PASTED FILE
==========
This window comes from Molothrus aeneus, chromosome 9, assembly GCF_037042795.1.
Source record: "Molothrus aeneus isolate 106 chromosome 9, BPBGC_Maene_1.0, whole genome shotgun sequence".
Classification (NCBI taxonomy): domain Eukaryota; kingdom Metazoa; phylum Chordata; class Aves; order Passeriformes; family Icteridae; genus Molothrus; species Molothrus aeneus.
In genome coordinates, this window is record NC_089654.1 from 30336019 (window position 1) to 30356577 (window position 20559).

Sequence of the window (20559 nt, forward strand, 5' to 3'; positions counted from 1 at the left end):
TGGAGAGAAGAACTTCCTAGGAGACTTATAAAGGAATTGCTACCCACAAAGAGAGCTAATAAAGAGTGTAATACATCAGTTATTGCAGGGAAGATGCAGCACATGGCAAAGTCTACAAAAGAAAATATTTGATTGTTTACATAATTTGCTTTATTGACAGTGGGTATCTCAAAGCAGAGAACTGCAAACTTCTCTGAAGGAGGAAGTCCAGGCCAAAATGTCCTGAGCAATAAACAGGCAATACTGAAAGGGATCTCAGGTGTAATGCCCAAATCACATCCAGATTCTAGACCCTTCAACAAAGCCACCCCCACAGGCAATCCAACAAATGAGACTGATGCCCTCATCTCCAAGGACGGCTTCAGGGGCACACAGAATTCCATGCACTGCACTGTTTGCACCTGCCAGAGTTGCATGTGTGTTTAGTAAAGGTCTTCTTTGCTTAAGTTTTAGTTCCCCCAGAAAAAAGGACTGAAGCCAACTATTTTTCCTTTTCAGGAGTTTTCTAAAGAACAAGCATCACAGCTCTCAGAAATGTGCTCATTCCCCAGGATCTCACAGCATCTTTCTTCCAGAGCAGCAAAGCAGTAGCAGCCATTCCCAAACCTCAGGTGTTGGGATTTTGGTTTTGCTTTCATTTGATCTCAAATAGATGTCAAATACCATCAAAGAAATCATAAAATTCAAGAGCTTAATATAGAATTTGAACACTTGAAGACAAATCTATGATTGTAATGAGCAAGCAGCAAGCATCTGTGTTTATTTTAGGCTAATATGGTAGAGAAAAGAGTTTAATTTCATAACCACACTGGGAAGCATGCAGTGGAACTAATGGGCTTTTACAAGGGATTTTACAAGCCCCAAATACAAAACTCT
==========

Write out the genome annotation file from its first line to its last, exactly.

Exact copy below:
This window comes from Molothrus aeneus, chromosome 9, assembly GCF_037042795.1.
Source record: "Molothrus aeneus isolate 106 chromosome 9, BPBGC_Maene_1.0, whole genome shotgun sequence".
Classification (NCBI taxonomy): domain Eukaryota; kingdom Metazoa; phylum Chordata; class Aves; order Passeriformes; family Icteridae; genus Molothrus; species Molothrus aeneus.
In genome coordinates, this window is record NC_089654.1 from 30336019 (window position 1) to 30356577 (window position 20559).

Sequence of the window (20559 nt, forward strand, 5' to 3'; positions counted from 1 at the left end):
TGGAGAGAAGAACTTCCTAGGAGACTTATAAAGGAATTGCTACCCACAAAGAGAGCTAATAAAGAGTGTAATACATCAGTTATTGCAGGGAAGATGCAGCACATGGCAAAGTCTACAAAAGAAAATATTTGATTGTTTACATAATTTGCTTTATTGACAGTGGGTATCTCAAAGCAGAGAACTGCAAACTTCTCTGAAGGAGGAAGTCCAGGCCAAAATGTCCTGAGCAATAAACAGGCAATACTGAAAGGGATCTCAGGTGTAATGCCCAAATCACATCCAGATTCTAGACCCTTCAACAAAGCCACCCCCACAGGCAATCCAACAAATGAGACTGATGCCCTCATCTCCAAGGACGGCTTCAGGGGCACACAGAATTCCATGCACTGCACTGTTTGCACCTGCCAGAGTTGCATGTGTGTTTAGTAAAGGTCTTCTTTGCTTAAGTTTTAGTTCCCCCAGAAAAAAGGACTGAAGCCAACTATTTTTCCTTTTCAGGAGTTTTCTAAAGAACAAGCATCACAGCTCTCAGAAATGTGCTCATTCCCCAGGATCTCACAGCATCTTTCTTCCAGAGCAGCAAAGCAGTAGCAGCCATTCCCAAACCTCAGGTGTTGGGATTTTGGTTTTGCTTTCATTTGATCTCAAATAGATGTCAAATACCATCAAAGAAATCATAAAATTCAAGAGCTTAATATAGAATTTGAACACTTGAAGACAAATCTATGATTGTAATGAGCAAGCAGCAAGCATCTGTGTTTATTTTAGGCTAATATGGTAGAGAAAAGAGTTTAATTTCATAACCACACTGGGAAGCATGCAGTGGAACTAATGGGCTTTTACAAGGGATTTTACAAGCCCCAAATACAAAACTCT